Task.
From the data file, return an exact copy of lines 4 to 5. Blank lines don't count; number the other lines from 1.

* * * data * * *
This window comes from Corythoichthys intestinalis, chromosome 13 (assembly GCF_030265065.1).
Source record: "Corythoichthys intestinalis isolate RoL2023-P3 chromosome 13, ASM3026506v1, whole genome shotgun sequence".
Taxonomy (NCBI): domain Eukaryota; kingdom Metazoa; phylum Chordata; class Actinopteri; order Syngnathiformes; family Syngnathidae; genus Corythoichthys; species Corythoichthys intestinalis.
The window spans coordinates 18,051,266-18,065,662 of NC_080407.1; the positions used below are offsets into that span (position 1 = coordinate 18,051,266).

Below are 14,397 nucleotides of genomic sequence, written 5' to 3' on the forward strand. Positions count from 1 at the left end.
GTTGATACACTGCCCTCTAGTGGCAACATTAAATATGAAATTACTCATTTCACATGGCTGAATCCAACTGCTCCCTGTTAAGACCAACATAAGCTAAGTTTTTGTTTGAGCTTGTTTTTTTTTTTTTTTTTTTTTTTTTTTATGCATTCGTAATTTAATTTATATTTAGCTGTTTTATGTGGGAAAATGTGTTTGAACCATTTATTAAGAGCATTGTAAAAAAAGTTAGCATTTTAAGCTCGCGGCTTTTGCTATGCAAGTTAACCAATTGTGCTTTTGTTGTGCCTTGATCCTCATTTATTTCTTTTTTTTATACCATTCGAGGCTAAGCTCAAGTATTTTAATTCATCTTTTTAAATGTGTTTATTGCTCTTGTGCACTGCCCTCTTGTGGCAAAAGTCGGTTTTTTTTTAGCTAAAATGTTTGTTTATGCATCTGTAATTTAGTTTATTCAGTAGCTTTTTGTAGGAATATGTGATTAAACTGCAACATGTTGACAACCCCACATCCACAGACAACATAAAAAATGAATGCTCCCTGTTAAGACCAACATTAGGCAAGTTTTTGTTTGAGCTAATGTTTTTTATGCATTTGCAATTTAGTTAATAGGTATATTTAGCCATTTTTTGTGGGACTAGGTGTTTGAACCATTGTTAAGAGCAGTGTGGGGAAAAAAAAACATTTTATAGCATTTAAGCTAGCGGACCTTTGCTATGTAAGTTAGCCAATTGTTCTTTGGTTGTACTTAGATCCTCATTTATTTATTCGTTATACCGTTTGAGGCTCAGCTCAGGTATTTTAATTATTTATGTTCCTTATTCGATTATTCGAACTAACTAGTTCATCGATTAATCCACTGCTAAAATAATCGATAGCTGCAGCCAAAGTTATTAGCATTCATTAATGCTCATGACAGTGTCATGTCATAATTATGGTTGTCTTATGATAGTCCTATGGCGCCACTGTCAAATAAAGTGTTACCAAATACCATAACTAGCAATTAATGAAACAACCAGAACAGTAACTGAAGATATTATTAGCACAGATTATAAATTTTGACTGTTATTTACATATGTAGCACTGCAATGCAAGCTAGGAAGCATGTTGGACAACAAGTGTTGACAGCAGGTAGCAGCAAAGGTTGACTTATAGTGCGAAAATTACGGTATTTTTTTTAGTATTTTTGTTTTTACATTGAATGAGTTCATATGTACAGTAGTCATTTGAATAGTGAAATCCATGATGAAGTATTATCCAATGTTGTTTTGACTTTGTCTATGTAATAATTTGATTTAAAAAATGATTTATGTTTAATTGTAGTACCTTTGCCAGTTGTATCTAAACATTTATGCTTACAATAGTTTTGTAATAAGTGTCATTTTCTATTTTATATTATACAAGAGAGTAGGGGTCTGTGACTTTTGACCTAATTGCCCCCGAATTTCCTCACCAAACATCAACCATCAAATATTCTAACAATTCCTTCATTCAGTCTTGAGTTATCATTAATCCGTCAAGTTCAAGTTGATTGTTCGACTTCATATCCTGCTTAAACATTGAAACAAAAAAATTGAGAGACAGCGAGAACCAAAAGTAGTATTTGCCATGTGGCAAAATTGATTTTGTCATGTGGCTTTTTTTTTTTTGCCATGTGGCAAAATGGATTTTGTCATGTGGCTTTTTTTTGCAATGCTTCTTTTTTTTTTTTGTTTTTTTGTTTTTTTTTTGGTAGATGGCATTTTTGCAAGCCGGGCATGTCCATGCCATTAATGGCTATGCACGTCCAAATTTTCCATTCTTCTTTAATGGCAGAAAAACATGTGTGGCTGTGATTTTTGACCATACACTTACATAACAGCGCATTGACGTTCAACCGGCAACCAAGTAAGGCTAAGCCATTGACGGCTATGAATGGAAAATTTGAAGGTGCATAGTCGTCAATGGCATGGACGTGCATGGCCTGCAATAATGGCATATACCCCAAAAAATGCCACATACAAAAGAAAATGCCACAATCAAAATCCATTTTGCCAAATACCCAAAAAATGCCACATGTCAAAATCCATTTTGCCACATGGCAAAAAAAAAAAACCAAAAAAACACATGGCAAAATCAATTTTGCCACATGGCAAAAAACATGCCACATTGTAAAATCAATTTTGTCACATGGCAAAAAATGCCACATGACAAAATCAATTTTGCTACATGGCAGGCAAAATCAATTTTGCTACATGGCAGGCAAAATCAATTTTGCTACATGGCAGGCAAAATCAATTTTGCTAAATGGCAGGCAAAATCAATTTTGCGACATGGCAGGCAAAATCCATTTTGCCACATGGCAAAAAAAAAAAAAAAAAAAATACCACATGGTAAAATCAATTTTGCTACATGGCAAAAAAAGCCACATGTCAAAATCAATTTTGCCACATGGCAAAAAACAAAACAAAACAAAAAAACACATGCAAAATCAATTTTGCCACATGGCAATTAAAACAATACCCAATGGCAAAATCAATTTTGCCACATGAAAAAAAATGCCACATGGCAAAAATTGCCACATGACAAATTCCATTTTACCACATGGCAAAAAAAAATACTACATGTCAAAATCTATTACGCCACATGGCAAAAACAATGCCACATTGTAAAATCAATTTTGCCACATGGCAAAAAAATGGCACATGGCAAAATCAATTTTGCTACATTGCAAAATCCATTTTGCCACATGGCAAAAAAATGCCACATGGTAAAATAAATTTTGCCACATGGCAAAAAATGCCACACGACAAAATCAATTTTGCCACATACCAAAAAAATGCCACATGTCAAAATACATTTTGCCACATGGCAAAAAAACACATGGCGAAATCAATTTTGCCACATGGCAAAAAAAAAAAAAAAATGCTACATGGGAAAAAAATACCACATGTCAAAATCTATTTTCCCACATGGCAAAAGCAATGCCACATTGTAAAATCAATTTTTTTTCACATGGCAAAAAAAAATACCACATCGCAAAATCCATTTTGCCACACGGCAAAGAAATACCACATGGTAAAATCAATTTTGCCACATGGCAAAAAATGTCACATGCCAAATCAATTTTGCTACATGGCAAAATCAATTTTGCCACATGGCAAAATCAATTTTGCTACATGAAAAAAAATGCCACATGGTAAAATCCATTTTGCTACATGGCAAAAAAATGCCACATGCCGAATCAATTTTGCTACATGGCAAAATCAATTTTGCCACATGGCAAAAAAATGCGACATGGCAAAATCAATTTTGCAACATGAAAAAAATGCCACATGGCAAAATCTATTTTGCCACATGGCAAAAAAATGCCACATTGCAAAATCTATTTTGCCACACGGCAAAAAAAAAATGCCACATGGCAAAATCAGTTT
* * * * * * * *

The window spans coordinates 18,051,266-18,065,662 of NC_080407.1; the positions used below are offsets into that span (position 1 = coordinate 18,051,266).

Below are 14,397 nucleotides of genomic sequence, written 5' to 3' on the forward strand. Positions count from 1 at the left end.